Ah, the two weeks before the Super Bowl. It’s a simple recipe: a few days recapping the Championship Games, a few more days dissecting the biggest stories from those games, and then a little over a week of analyzing the Super Bowl matchup. In other words, the rest of the media has already moved on to the Super Bowl. I understand the temptation, but now that we have the benefit of the teensiest bit of perspective, let’s examine the Championship Games one more time.

San Francisco 49ers at Seattle Seahawks

There are certain things you lose when you jump to judgment before knowing all the facts. Today, journalists are eager to be the breaker of breaking news, and as a result, sometimes lead with their impressions, leaving background research for follow up reports. The current breaking news and national obsession involves Richard Sherman and his post game interview with Erin Andrews, and while journalists and fans attacked Sherman in a myriad of ways in the hours after the game, the consensus might be best summed up in four words: Sherman is a thug.

As often happens once people cool off after an emotionally charged event, journalists then began to examine the circumstances leading up to Sherman’s loud, impulsive rant, and they responded in a chorus of reproach, complicating the “thug” narrative with reports about Sherman and Michael Crabtree from the previous summer, and quotes from Sherman’s coaches reaffirming the quality of his character. Both sides preferring to view the issue in black and white, they squared off.

Finally, grey entered the picture. NFL.com released the “Sound FX” from the 49ers-Seahawks game, complicating both narratives of Sherman. On the one hand, there’s no question about Sherman’s boastful demeanor after the game – he thinks he’s the best cornerback in the NFL, and he wants you to know it. Yet, when Sherman approaches the sulking Crabtree after the game, he doesn’t seem to be mocking him. What I had suspected was taunting might well have been heartfelt, his hand extended as he tells Crabtree, “helluva game, helluva game.” That’s when Crabtree pushes Sherman with a hand to the face, and that’s when Sherman goes off.

Should Sherman have gone off like that on Crabtree in the post game interview? No, but channel that passion in a more productive way, and I’m all for it. It’s not often we get interviews that don’t toe the line of humdrum monotony – don’t forget that. I thought it was refreshing. And the whole argument that he bullied Erin Andrews? Please. He just pulled a Howard Dean, circa 2008: It’s loud where he is, so he shouts. No harm, no foul. One thing’s for sure, Richard Sherman’s no thug.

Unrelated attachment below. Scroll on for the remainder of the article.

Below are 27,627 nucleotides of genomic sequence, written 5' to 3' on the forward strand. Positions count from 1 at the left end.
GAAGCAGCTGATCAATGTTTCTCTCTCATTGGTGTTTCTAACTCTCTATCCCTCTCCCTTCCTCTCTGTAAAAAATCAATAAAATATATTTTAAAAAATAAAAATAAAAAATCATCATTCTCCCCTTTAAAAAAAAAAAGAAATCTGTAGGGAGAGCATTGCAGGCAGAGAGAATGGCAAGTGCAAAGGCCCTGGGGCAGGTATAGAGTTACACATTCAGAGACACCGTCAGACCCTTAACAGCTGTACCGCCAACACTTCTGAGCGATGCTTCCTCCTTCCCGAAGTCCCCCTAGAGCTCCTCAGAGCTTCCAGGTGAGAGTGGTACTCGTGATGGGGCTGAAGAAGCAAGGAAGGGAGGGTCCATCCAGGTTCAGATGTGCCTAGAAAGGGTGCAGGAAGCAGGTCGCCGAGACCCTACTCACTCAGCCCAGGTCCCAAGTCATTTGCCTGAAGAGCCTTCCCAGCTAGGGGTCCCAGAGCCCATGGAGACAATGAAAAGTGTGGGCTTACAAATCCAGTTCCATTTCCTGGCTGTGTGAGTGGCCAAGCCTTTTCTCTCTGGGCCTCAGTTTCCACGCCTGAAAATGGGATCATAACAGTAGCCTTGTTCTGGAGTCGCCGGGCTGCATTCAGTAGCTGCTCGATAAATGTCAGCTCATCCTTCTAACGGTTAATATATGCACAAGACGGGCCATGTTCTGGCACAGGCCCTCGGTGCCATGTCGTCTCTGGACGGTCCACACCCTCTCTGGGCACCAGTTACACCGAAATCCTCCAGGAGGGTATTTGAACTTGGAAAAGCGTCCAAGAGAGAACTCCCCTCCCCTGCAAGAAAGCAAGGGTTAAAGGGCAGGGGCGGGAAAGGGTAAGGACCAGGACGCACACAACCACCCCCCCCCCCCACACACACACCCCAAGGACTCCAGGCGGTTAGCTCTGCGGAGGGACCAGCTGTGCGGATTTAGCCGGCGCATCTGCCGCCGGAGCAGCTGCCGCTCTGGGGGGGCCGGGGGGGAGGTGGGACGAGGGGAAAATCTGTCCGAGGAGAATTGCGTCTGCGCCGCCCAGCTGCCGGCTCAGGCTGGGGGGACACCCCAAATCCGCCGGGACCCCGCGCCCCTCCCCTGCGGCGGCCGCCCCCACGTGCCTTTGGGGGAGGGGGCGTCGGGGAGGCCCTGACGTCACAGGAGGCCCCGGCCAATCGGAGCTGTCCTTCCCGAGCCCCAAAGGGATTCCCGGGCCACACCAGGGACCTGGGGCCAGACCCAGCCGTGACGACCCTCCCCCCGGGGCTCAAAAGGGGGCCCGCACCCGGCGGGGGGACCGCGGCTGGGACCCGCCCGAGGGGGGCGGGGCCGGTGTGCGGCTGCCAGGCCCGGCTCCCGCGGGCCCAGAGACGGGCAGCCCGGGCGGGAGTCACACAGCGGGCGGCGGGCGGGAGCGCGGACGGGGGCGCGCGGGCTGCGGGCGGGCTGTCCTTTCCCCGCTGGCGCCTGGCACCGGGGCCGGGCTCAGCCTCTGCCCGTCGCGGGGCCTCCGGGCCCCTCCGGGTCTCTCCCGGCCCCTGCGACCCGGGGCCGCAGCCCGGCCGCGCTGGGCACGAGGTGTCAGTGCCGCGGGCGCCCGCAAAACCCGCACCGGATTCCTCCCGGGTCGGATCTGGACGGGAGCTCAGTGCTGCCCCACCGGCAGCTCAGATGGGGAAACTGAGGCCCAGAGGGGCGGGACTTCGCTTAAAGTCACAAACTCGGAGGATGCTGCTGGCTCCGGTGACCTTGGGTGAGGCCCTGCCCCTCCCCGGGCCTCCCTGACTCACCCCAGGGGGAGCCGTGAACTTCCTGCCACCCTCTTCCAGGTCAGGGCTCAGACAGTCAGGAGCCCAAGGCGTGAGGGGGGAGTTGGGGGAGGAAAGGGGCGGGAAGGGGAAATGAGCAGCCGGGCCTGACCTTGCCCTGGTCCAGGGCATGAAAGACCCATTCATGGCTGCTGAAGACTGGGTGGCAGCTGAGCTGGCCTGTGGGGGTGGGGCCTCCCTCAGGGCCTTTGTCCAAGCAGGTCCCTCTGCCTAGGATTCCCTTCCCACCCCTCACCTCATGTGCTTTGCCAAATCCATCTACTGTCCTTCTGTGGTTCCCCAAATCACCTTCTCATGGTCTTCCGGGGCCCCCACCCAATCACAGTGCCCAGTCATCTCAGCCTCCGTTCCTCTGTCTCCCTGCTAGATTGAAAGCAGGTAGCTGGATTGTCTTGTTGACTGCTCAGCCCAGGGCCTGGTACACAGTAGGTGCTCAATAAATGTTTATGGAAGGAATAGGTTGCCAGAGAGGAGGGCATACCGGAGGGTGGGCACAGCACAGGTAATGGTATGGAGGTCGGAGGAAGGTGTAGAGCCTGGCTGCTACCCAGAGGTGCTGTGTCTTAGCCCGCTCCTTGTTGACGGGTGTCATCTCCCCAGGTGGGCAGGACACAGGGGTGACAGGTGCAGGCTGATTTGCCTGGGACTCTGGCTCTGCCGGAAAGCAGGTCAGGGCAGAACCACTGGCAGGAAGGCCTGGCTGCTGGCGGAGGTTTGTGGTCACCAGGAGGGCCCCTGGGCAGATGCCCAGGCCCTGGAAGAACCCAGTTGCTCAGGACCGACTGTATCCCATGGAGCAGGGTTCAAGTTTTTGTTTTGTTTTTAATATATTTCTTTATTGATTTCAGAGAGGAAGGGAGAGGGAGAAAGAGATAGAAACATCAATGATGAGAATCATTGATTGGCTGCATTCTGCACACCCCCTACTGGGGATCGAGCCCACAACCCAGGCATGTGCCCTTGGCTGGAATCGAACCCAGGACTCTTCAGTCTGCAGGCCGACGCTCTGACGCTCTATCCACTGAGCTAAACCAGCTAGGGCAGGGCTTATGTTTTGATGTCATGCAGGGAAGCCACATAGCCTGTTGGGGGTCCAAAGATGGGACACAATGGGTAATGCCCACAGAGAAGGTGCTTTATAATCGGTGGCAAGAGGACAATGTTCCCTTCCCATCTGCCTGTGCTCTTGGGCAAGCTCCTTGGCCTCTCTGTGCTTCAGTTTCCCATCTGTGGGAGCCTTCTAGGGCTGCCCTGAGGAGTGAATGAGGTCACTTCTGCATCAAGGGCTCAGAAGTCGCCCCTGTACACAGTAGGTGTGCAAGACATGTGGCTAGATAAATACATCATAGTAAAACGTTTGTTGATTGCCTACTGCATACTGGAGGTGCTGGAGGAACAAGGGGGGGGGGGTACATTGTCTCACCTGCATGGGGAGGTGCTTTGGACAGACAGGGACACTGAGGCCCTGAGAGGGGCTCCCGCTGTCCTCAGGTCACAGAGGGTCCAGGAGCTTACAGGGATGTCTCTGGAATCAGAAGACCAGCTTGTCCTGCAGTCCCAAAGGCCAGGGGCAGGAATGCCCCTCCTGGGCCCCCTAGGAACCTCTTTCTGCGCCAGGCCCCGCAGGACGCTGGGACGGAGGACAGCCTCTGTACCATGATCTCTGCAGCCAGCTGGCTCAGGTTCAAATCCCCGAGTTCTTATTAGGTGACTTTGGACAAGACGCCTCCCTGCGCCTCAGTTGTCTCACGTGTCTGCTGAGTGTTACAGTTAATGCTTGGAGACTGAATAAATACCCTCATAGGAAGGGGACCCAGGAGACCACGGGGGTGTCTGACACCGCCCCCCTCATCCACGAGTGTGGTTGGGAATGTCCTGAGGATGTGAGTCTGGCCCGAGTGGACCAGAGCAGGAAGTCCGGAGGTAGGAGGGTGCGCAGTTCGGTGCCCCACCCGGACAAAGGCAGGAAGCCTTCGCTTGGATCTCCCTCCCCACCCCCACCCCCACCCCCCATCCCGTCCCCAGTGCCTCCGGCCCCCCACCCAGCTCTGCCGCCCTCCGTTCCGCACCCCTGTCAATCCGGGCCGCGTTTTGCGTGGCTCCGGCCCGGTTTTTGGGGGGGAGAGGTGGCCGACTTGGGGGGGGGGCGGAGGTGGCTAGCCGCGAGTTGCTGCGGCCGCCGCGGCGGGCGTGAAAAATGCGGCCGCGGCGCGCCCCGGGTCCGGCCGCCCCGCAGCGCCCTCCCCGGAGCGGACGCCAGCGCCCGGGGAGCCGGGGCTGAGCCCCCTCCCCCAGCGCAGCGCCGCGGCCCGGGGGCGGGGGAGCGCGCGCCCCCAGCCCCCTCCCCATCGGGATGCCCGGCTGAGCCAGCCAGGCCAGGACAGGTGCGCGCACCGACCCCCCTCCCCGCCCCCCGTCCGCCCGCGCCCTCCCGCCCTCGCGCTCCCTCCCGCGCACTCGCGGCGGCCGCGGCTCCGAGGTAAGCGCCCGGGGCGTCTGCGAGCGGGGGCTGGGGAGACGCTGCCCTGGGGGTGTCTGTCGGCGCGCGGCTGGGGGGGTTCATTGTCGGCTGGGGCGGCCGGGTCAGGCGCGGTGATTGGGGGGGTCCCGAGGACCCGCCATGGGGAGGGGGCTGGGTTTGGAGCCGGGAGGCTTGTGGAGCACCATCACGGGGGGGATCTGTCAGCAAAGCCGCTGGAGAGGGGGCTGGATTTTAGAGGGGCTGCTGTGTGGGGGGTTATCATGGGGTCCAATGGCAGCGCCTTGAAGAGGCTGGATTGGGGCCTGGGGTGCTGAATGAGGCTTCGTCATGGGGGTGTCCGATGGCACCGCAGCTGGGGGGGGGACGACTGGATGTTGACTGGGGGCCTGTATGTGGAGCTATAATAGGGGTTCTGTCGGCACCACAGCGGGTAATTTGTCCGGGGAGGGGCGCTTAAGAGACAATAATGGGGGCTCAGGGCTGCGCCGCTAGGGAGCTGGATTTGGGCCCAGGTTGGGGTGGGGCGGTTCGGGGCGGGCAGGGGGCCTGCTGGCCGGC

What more is there to say about the actual game? Well, Colin Kaepernick’s not getting a fair shake, that’s for sure. Playing the NFL’s best defense, he saw blanket coverage on his receivers and carried the 49ers on his back, rushing for 130 yards on 11 carries. For much of the four quarters, he did what he could, when he could. Yes, he was stripped and threw two interceptions, but after throwing a TD to go up 17-10 with six minutes left in the third quarter, his defense let him down and he was on the wrong end of an incorrect call on what should have been a NaVorro Bowman fumble recovery. That happens – the game’s rarely called perfectly – but the blame for that hardly falls at Kaepernick’s feet.

My prediction for the game: “It’s going to be a close one. I’ll say 20-17, Seahawks.”

Actual score: 23-17, Seahawks. Pretty much nailed it.

New England Patriots at Denver Broncos

Here’s what I wrote for last week’s column:

“The Broncos top ranked passing attack vs the Patriots 18th ranked pass defense. New England’s 10th ranked passing attack vs Denver’s 27th ranked pass defense. If only it were that simple. The real story of this match-up, of course, is Tom Brady vs Peyton Manning. Never on the field at the same time, the two are nevertheless pitted against one another in the competition for this generations’ best quarterback. It can only be one of them, fan logic dictates. There has to be a best and second best.”

A couple things. First, it really did end up being about the passing attacks, both teams struggling with their run games throughout. Knowshon Moreno was more successful than Blount and co., but his 59 yards on the ground were paltry compared to Manning’s 400 yards through the air. Manning showed up in a big way, throwing precision passes all afternoon, finishing a remarkable 32 of 43. For all you Peyton haters out there, that segues to my next point.

Aquib Talib’s injury. What did Mr. William Belichick call it? Oh yeah: “It was a deliberate play by the receiver to take out Aquib…It’s one of the worst plays I’ve seen.” Yeesh. Love how he refers to Wes Welker, a receiver who played for Belichick for six years and had a record five 100 catch seasons during that time. You know, it’s casual. Whatever you wanna call him. That receiver guy, over there. That whatcha-ma-call-it. If you’re a Patriots diehard, here’s your chink in the armor: The Broncos didn’t beat the Patriots fare and square – they cheated. Only after they took out our best defensive player with a cheap shot could they run roughshod over us like that. Uh huh, pull the other one. The media might be making this all about Belichick’s comments and reviewing the play, but the truth’s the truth. On this day, at least, Manning was the best, and Brady the second best. Leave it alone.

My prediction for the game: “Patriots win, 27-24.”

Actual score: Broncos win, 26-16. Oops.

Also, this.